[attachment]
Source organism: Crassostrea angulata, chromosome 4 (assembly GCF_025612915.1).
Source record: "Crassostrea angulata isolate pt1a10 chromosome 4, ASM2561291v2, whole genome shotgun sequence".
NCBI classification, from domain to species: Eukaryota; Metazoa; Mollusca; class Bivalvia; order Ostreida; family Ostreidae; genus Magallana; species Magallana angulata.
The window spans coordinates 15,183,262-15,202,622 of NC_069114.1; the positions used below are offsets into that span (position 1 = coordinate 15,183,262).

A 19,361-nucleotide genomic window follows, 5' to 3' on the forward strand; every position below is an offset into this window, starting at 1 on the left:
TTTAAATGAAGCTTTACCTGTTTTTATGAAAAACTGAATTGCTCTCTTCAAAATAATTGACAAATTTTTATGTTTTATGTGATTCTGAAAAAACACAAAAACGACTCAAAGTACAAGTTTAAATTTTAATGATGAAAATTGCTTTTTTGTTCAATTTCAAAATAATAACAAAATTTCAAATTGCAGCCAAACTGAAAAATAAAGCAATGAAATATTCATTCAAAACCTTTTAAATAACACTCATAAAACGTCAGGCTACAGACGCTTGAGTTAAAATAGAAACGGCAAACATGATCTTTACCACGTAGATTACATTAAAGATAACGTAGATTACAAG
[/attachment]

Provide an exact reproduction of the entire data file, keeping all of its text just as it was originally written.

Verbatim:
Source organism: Crassostrea angulata, chromosome 4 (assembly GCF_025612915.1).
Source record: "Crassostrea angulata isolate pt1a10 chromosome 4, ASM2561291v2, whole genome shotgun sequence".
NCBI classification, from domain to species: Eukaryota; Metazoa; Mollusca; class Bivalvia; order Ostreida; family Ostreidae; genus Magallana; species Magallana angulata.
The window spans coordinates 15,183,262-15,202,622 of NC_069114.1; the positions used below are offsets into that span (position 1 = coordinate 15,183,262).

A 19,361-nucleotide genomic window follows, 5' to 3' on the forward strand; every position below is an offset into this window, starting at 1 on the left:
TTTAAATGAAGCTTTACCTGTTTTTATGAAAAACTGAATTGCTCTCTTCAAAATAATTGACAAATTTTTATGTTTTATGTGATTCTGAAAAAACACAAAAACGACTCAAAGTACAAGTTTAAATTTTAATGATGAAAATTGCTTTTTTGTTCAATTTCAAAATAATAACAAAATTTCAAATTGCAGCCAAACTGAAAAATAAAGCAATGAAATATTCATTCAAAACCTTTTAAATAACACTCATAAAACGTCAGGCTACAGACGCTTGAGTTAAAATAGAAACGGCAAACATGATCTTTACCACGTAGATTACATTAAAGATAACGTAGATTACAAG